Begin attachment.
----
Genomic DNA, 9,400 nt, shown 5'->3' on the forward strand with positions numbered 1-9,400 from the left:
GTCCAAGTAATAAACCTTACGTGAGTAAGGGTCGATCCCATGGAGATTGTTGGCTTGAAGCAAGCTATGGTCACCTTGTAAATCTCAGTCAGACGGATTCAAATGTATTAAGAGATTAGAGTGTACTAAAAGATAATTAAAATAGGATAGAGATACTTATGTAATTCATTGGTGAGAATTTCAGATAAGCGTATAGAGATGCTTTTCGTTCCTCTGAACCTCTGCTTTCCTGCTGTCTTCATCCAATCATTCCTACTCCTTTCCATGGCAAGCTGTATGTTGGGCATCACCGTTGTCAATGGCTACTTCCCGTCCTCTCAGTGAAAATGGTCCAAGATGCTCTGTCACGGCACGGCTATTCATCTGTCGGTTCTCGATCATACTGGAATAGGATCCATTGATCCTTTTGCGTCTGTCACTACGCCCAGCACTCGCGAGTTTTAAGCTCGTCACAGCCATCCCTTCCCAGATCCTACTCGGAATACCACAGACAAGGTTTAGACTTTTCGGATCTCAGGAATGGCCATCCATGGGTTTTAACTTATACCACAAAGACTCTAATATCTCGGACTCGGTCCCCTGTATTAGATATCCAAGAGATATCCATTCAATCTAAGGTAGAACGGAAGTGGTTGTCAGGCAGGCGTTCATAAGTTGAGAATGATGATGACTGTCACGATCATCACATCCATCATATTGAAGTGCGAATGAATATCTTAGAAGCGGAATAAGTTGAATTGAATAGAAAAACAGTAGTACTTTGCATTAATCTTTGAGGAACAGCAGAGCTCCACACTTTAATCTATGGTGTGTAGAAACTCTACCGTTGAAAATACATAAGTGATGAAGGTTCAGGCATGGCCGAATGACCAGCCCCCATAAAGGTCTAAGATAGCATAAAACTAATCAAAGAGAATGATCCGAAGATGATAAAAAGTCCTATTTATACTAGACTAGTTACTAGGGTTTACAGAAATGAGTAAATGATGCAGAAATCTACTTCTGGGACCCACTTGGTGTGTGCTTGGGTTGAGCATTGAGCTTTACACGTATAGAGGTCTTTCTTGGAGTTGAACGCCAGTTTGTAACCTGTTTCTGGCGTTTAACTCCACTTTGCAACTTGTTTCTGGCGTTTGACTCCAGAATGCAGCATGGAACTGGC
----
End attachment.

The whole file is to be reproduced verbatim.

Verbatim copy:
Genomic DNA, 9,400 nt, shown 5'->3' on the forward strand with positions numbered 1-9,400 from the left:
GTCCAAGTAATAAACCTTACGTGAGTAAGGGTCGATCCCATGGAGATTGTTGGCTTGAAGCAAGCTATGGTCACCTTGTAAATCTCAGTCAGACGGATTCAAATGTATTAAGAGATTAGAGTGTACTAAAAGATAATTAAAATAGGATAGAGATACTTATGTAATTCATTGGTGAGAATTTCAGATAAGCGTATAGAGATGCTTTTCGTTCCTCTGAACCTCTGCTTTCCTGCTGTCTTCATCCAATCATTCCTACTCCTTTCCATGGCAAGCTGTATGTTGGGCATCACCGTTGTCAATGGCTACTTCCCGTCCTCTCAGTGAAAATGGTCCAAGATGCTCTGTCACGGCACGGCTATTCATCTGTCGGTTCTCGATCATACTGGAATAGGATCCATTGATCCTTTTGCGTCTGTCACTACGCCCAGCACTCGCGAGTTTTAAGCTCGTCACAGCCATCCCTTCCCAGATCCTACTCGGAATACCACAGACAAGGTTTAGACTTTTCGGATCTCAGGAATGGCCATCCATGGGTTTTAACTTATACCACAAAGACTCTAATATCTCGGACTCGGTCCCCTGTATTAGATATCCAAGAGATATCCATTCAATCTAAGGTAGAACGGAAGTGGTTGTCAGGCAGGCGTTCATAAGTTGAGAATGATGATGACTGTCACGATCATCACATCCATCATATTGAAGTGCGAATGAATATCTTAGAAGCGGAATAAGTTGAATTGAATAGAAAAACAGTAGTACTTTGCATTAATCTTTGAGGAACAGCAGAGCTCCACACTTTAATCTATGGTGTGTAGAAACTCTACCGTTGAAAATACATAAGTGATGAAGGTTCAGGCATGGCCGAATGACCAGCCCCCATAAAGGTCTAAGATAGCATAAAACTAATCAAAGAGAATGATCCGAAGATGATAAAAAGTCCTATTTATACTAGACTAGTTACTAGGGTTTACAGAAATGAGTAAATGATGCAGAAATCTACTTCTGGGACCCACTTGGTGTGTGCTTGGGTTGAGCATTGAGCTTTACACGTATAGAGGTCTTTCTTGGAGTTGAACGCCAGTTTGTAACCTGTTTCTGGCGTTTAACTCCACTTTGCAACTTGTTTCTGGCGTTTGACTCCAGAATGCAGCATGGAACTGGC